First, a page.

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Cannabis initiative finally comes to voters

The road to Measure Y

Recreational cannabis became legal in California on Jan. 1, 2016, following the passage of Proposition 64. In 2018, frustrated by what he perceived as the city’s inaction in allowing legal cannabis access in Sonoma, resident Jon Early circulated a petition that gained the necessary signatures of 10 percent of registered voters – about 700 — forcing the then-sitting City Council to, by law, either ratify the initiative, or place it on an upcoming ballot.

During discussions of commercial cannabis in 2018, the council at the time generally leaned 3-2 against allowing a dispensary inside city limits, though it agreed to allow cultivation of up to three plants in outdoor gardens.

But when Early got his petition certified, the citizens’ initiative process gave them just two legal options: vote it into the Municipal Code, or put it up for a public vote on the next general election ballot – which would have been Nov. 8 of 2018.

Instead the council authorized a 30-day, $25,000 study of the initiative, which delayed its placing on the ballot passed the deadline for 2018. So a public referendum on what became Measure Y was delayed for two years, to Nov. 3, 2020.

On Nov. 3, City of Sonoma voters will consider Measure Y, the “Personal Cannabis Cultivation Initiative.” If it passes with a simple majority, Measure Y would revise the city Municipal Code to “permit personal cannabis cultivation on all residential properties,” and also permit the “establishment and operation of cannabis businesses within the City, including commercial cultivation, manufacturing, retail, delivery, distribution, testing, and special events.”

Measure Y would supersede the city’s current cannabis-business licensing regulations which, among other things, only allows for single walk-in dispensary in the city. The process for approving the lone dispensary culminated in mid-August with the council’s preliminary selection of the Santa Rosa-based company, Sparc, as potentially the sole licensed dispensary in Sonoma.

Councilmember Amy Harrington, one of the two councilmembers on the city’s cannabis ad hoc committee, said the process was moved forward by the inevitability of Measure Y. “Part of our thinking was that we wanted to make sure a dispensary had been approved by the city, prior to the election, so voters would know that Measure Y wasn’t the only option.

“We selected someone; this is happening.”

The city gets the message

The origins of Measure Y date back to 2018, prior to the establishment of the city’s current ordinance—when the city council didn’t have the votes to support even a single walk-in dispensary. That’s when Sonoma resident and dispensary advocate Jon Early launched a successful signature drive to place a pro-cannabis initiative on the ballot. A delay by the council pushed the initiative passed the deadline for the 2018 vote and what would become known as Measure Y was approved for the 2020 ballot.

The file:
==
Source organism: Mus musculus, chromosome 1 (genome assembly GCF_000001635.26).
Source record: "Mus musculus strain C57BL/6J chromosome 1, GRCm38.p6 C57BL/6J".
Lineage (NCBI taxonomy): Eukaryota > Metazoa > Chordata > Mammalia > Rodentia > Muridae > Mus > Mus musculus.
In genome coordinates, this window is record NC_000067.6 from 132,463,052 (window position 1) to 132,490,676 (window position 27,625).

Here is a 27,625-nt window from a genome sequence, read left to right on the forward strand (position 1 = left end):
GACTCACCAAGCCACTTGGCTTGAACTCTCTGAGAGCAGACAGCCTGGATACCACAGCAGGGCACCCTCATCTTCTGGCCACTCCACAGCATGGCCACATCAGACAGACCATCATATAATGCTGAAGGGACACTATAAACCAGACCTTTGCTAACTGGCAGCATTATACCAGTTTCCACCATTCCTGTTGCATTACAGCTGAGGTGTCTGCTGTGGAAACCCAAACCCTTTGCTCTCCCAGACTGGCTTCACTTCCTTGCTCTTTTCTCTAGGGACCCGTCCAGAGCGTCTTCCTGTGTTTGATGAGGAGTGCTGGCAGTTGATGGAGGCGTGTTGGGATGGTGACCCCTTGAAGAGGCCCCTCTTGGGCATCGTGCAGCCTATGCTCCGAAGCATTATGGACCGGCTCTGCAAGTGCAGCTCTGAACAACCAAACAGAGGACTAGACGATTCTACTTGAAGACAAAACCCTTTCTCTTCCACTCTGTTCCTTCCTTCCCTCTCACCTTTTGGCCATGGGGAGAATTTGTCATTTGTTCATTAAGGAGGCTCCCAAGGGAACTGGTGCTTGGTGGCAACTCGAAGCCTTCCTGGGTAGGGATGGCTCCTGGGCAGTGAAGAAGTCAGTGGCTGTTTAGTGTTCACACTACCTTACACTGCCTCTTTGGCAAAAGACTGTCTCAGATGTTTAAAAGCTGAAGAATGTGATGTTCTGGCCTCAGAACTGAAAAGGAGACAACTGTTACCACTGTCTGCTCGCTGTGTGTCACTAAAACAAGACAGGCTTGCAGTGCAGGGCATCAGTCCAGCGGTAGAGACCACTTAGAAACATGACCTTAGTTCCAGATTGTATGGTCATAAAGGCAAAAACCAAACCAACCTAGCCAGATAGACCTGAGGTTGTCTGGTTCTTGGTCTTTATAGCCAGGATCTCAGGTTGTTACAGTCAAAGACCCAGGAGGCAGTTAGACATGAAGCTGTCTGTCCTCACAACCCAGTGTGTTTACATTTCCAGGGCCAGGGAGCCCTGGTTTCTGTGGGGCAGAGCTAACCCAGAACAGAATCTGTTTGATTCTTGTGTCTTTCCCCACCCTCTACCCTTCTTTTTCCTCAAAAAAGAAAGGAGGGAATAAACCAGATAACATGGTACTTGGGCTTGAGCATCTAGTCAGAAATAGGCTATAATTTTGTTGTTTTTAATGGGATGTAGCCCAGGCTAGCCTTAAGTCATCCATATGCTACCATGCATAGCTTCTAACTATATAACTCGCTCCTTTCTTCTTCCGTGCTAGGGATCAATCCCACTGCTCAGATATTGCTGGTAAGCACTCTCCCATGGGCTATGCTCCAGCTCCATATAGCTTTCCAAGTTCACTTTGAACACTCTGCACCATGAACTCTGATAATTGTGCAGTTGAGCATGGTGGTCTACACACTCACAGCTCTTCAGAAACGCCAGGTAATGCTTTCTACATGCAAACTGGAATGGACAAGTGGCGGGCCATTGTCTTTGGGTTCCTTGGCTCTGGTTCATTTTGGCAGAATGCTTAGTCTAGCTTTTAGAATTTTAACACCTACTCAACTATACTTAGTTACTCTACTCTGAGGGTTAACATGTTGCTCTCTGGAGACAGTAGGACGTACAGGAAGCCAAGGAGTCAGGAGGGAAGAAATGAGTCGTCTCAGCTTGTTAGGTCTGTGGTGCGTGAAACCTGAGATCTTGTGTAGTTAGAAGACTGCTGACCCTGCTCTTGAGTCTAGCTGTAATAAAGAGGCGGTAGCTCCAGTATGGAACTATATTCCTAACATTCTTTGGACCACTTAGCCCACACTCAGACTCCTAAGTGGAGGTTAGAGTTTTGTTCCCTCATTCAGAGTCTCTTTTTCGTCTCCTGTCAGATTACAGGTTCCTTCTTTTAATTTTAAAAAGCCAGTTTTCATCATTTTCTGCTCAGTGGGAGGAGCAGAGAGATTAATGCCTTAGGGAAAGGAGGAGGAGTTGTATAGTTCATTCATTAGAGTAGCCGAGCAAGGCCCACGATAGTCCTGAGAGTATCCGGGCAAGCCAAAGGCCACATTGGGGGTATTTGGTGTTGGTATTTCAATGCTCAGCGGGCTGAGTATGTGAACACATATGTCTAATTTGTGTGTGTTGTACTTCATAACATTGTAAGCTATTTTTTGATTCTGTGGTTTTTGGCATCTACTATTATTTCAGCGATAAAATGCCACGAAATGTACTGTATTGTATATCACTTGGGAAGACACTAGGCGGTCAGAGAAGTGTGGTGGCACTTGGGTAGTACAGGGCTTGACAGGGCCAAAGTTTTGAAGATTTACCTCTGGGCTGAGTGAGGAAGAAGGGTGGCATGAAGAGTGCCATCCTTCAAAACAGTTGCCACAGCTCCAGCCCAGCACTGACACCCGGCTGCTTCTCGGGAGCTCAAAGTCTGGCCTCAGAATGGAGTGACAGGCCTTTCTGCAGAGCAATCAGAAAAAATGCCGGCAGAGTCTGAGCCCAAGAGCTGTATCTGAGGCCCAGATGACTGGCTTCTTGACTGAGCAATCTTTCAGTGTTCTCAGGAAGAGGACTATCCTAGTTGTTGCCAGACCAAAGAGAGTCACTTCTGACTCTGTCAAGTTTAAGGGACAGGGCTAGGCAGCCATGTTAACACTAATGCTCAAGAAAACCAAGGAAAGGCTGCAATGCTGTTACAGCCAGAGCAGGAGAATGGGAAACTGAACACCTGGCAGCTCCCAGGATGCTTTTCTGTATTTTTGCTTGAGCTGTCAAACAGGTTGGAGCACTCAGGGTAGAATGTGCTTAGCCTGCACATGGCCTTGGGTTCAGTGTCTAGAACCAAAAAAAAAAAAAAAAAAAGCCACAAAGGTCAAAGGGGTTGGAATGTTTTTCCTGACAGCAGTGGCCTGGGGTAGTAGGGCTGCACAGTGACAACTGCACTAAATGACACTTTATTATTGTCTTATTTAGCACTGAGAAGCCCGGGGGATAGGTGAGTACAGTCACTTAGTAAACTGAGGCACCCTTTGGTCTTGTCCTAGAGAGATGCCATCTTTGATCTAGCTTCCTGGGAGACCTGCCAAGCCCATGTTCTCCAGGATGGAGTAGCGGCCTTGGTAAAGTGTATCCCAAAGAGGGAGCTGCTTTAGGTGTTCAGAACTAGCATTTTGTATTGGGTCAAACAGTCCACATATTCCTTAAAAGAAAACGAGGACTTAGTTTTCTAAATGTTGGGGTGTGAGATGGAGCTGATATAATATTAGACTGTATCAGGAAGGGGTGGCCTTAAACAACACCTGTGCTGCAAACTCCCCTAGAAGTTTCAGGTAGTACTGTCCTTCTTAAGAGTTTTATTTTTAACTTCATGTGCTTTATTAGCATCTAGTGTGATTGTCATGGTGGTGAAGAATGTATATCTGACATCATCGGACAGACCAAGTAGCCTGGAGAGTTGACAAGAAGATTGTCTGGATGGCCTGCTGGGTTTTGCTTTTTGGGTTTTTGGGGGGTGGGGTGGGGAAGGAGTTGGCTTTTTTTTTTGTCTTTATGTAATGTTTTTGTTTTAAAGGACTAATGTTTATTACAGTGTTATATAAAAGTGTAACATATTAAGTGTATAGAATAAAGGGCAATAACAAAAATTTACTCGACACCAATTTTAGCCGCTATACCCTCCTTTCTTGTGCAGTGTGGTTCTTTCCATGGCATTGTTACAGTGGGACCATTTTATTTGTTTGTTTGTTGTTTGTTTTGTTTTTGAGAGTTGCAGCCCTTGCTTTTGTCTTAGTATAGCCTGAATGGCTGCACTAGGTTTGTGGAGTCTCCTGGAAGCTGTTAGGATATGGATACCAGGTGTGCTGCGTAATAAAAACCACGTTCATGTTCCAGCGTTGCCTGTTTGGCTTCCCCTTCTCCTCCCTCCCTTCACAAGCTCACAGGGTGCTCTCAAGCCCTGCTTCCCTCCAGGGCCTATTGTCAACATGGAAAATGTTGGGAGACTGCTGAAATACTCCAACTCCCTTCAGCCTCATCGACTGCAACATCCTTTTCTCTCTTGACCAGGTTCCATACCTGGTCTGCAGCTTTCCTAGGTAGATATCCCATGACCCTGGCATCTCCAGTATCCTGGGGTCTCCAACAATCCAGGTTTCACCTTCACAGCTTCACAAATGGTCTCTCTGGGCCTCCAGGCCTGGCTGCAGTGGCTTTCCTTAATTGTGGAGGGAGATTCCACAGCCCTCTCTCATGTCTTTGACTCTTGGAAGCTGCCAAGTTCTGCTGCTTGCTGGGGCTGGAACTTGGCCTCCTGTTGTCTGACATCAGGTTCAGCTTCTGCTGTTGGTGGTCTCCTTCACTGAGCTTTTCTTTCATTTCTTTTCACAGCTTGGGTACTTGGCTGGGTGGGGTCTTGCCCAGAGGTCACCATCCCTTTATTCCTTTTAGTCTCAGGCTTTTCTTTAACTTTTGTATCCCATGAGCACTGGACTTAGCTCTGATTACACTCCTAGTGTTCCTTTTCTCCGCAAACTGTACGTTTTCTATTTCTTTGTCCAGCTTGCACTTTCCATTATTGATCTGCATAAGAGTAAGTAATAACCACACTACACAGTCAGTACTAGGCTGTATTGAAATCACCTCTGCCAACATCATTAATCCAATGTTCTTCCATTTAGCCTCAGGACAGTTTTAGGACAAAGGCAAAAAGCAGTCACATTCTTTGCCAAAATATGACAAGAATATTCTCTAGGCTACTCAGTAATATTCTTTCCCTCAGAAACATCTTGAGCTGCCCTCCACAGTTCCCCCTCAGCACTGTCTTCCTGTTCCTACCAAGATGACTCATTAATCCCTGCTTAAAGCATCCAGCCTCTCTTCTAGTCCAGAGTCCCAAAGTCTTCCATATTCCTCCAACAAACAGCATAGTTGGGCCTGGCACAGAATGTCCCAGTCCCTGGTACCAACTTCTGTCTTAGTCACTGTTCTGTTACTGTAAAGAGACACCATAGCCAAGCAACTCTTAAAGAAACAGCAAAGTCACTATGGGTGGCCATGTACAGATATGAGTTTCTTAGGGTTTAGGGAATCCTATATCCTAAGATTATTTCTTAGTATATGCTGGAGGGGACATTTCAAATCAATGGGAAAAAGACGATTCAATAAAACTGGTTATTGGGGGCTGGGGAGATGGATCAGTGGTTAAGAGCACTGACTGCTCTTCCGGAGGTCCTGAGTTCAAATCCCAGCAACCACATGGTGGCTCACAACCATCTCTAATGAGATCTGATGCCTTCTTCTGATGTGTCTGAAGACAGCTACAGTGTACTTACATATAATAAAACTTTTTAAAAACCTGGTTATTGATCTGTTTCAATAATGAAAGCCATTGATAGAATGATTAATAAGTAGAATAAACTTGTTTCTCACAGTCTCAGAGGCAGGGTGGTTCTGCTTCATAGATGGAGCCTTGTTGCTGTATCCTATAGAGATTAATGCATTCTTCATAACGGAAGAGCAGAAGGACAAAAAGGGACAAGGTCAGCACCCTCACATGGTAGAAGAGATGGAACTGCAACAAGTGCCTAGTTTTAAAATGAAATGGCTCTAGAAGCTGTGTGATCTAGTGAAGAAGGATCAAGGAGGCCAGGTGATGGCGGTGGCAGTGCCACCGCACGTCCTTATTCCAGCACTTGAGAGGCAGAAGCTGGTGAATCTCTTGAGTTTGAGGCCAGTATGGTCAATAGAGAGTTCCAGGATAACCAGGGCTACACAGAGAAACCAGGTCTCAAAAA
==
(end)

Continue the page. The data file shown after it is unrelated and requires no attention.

When asked by the Index-Tribune if he thinks his 2018 cannabis petition pushed the city to begin revising its cannabis policies, Jon Early answered, “100 percent—it absolutely motivated them.”

After the city delayed to the 2020 ballot a public vote on Early’s cannabis initiative, the city council — with new member Logan Harvey, who supported allowing an in-town dispensary -- established its own commercial cannabis ordinance, which allows for one walk-in dispensary in the city.

The other cannabis initiative on this year’s ballot is Measure X, which would impose a 4 percent business tax on cannabis operations. Proponents of Measure Y argue that relaxed rules on cannabis businesses could thus provide a windfall for the General Fund. That is one of Early’s arguments: “Why not consider Measure Y as a tax-paying economic engine for Sonoma, something to help balance out the job losses we are experiencing?” he asks, referring to the downturn in tourism during the coronavirus pandemic.

“That’s not how the cannabis business economy works,” said Michael Coats, who at one time worked with Early on Measure Y and was an ardent supporter. “You want to divide up the pie? It’s still a pie.” Coats, who handles some public relations for Sparc, is a cosigner on the city’s rebuttal to the arguments in favor of Measure Y, along with former winemaker Mike Benziger, who supplies bio-dynamic cannabis to Sparc.

Of his previous association with Measure Y, Coats is straightforward. “I want to point out I had four different cannabis clients at the time,” he said. As a public relations professional, he said, “I take money all the time to deliver a particular task.”

Indeed, among his current clients is Erich Pearson, CEO of Sparc.

Another Measure Y supporter is former city councilmember Ken Brown, who has been advocating for cannabis deregulation in Sonoma for 20 years. Over the past year he worked with his late wife Jewel Mathieson on a dispensary proposal for the city under the umbrella of a Chicago-based cannabis investors group known as Justice Grown. Mathieson passed away on Aug. 5, a little over a week before Justice Grown was runner up to Sparc when the city council tentatively awarded its lone storefront dispensary license.